Privacy campaigner and Formula One boss Max Mosley lived in Chelsea until his death in May. Alice Cairns speaks to the director of a new documentary, Mosley: It’s Complicated
What to make of Max Mosley? A Chelsea resident until his death at the age of 81, Max has been variously described as a man of principle and a modern-day Machiavelli, a fearless campaigner and an enemy of the free press. Now he’s the subject of Mosley: It’s Complicated: a new documentary which explores his remarkable life.
“Max’s life makes a fascinating human story.” director Michael Shevloff tells me.
“As a man, he was full of contradictions. In some ways, he was firmly part of the establishment, but he also had this desire to tear it down and reject it – perhaps because it had rejected him.”
Max’s father was British fascist Oswald Mosley, his mother the aristocratic socialite Diana Mitford. When Max was just eleven weeks old, his parents were arrested and taken to Holloway Prison, where they would remain for the next three years. At the age of 22, Max was arrested and charged with threatening behaviour after defending his father from an angry mob, leading many to brand him a sympathiser.
In the years that followed, Max was to find himself an unlikely safe haven: the fast and furious world of auto racing. Competing as an amateur driver, he was delighted when a competitor asked if he was any relation of Alf Mosley, the coachbuilder. Having discovered a world in which his father’s notoriety needn’t define him, he went on to dedicate his life to motorsports – eventually gaining control of Formula One after a power struggle that hinted at frustrated political ambitions. For the next twenty years, Max would shape the sport into the multi-billion-dollar industry it is today.
Michael Shevloff first met Max Mosley 10 years ago, while making a documentary about safety in motorsports. Max was the founding chairman of Global NCAP, an organisation dedicated to promoting safety on the roads, particularly in lower income countries.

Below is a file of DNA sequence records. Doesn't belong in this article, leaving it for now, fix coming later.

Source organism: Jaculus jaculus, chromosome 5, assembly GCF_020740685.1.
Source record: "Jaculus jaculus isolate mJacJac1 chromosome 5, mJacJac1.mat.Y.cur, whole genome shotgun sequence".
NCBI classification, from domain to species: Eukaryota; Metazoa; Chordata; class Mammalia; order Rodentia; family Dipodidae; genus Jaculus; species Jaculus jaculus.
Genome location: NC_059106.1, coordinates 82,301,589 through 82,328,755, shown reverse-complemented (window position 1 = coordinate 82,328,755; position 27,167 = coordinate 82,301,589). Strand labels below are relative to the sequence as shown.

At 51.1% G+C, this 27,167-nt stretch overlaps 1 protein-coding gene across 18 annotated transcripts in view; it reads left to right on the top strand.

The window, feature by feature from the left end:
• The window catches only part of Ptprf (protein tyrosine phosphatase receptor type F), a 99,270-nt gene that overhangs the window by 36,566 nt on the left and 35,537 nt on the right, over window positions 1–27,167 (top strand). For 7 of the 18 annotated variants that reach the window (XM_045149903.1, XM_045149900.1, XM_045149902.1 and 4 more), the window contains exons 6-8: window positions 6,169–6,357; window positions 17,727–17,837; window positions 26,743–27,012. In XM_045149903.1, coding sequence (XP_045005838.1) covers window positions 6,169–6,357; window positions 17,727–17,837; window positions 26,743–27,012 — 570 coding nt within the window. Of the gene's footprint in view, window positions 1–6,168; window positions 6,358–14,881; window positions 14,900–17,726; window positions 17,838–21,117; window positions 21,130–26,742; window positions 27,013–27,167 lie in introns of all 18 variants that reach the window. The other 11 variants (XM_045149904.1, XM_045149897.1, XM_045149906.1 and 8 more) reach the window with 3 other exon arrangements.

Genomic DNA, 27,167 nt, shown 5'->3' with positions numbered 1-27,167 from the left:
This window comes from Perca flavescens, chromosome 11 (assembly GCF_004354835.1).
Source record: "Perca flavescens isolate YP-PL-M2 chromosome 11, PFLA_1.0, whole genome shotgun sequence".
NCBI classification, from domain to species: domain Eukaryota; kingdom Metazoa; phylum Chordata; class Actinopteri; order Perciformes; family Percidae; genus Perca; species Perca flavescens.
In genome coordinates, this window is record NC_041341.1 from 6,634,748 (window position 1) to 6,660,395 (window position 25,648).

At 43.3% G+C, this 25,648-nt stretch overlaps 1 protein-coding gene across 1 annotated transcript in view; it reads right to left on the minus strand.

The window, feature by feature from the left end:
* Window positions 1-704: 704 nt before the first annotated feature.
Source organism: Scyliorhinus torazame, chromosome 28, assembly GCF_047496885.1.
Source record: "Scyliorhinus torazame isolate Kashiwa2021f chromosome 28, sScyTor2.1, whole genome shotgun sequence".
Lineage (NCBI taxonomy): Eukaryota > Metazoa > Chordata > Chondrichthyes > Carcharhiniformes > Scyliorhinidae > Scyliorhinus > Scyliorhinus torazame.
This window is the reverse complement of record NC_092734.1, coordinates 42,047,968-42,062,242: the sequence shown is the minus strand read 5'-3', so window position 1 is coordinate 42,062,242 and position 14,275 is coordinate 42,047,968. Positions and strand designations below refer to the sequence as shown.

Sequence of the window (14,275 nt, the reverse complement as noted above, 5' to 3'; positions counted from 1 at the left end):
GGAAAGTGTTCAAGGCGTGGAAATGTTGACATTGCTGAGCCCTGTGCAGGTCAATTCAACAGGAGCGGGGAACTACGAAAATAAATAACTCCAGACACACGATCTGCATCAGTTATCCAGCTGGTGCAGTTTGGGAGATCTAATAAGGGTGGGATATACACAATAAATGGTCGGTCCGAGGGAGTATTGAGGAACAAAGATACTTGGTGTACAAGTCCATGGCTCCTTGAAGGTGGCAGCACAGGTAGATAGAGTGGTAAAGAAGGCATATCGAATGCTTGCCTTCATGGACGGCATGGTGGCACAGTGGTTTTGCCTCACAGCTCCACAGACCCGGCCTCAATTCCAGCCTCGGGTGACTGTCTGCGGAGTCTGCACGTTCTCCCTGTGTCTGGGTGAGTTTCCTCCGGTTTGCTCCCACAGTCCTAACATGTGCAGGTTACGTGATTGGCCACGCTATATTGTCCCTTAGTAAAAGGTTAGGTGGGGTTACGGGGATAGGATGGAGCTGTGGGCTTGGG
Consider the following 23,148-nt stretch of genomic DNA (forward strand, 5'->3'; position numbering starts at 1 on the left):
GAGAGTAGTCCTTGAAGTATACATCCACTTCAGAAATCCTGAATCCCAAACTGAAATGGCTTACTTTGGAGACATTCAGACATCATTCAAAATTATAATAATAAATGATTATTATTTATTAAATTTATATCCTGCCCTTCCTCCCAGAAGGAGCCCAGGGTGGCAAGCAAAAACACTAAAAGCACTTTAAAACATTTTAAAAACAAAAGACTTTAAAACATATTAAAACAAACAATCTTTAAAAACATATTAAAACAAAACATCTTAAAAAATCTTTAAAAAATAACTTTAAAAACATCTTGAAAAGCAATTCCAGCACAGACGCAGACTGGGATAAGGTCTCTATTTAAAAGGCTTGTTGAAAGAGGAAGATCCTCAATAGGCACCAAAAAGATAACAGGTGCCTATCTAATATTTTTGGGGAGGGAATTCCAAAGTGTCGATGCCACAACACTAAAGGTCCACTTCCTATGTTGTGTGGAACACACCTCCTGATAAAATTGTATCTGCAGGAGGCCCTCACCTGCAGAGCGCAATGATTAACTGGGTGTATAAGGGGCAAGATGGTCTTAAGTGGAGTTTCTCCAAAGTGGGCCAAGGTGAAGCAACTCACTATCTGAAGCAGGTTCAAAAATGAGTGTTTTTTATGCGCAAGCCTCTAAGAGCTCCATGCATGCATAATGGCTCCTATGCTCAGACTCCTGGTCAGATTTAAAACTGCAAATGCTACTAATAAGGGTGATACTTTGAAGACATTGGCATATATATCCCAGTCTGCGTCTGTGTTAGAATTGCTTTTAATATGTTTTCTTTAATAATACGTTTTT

“Before I met Max, I knew that people had a negative view of him. I thought to myself – how does a man who has spent the last 20 years saving hundreds of thousands of lives end up perceived as a villain? Getting to the bottom of that is what inspired me to make Mosley: It’s Complicated.”
Talking and travelling with Max over the course of a decade, Michael gained a unique insight into a complex man.
“I found him to be fiercely bright, loyal and incredibly principled. At the same time, he certainly enjoyed a fight when he believed himself to be right. There was something – and I’m loathe to say this – Trumpian in his personality. I’ll give you an example: Max refused to give a mea culpa on behalf of his father. He said many times that he rejected his parent’s politics – but what he refused to do was to say sorry on their behalf. I think the press were looking for that from Max, an apology for who his father was, and it would have made his life a lot easier if he’d given it”
In fact, run-ins with a hostile press would become a defining feature of Max’s life. After News of the World published salacious reports about his sex life, Max sued the paper, winning a landmark victory. For the rest of his life, he continued to fund victims of press privacy invasion, laying the foundation for the Leveson Enquiry.
“Max felt so deeply wronged by what was done to him, that he had no choice but to act – even though the irony is that by taking the case to court, he actually drew more attention to his scandal. Still, it’s undeniable that his money and drive have been influential in keeping the debate around privacy alive.”
Tragically, Max’s son Alexander died of a drug overdose the year after his court victory. Already acutely aware of how a father’s notoriety can haunt his children, Max couldn’t escape feelings of responsibility and guilt.
“It weighed heavily on him for the rest of his life. Interestingly, although he didn’t speak much about the death of his own son, Max did talk to me in detail about the fatal crash of racing driver Roger Williamson, which he witnessed from the seat next to Roger’s father. Talking about that father’s grief was his oblique way of processing his own, I think. It certainly inspired a lot of his tireless work to promote safety in motoring.”
Ultimately, Michael hopes that Mosley: It’s Complicated will encourage the public to re-think Max’s life – his achievements, as well as his flaws.
“I did come to this film with respect for Max, and maybe that makes me biased. But then, I think bias is implicit in all storytelling. It’s true that over the course of his life, Max made mistakes. But it’s very easy to take 5% of someone’s life, and make it 95%, and I don’t think that’s honest or accurate.”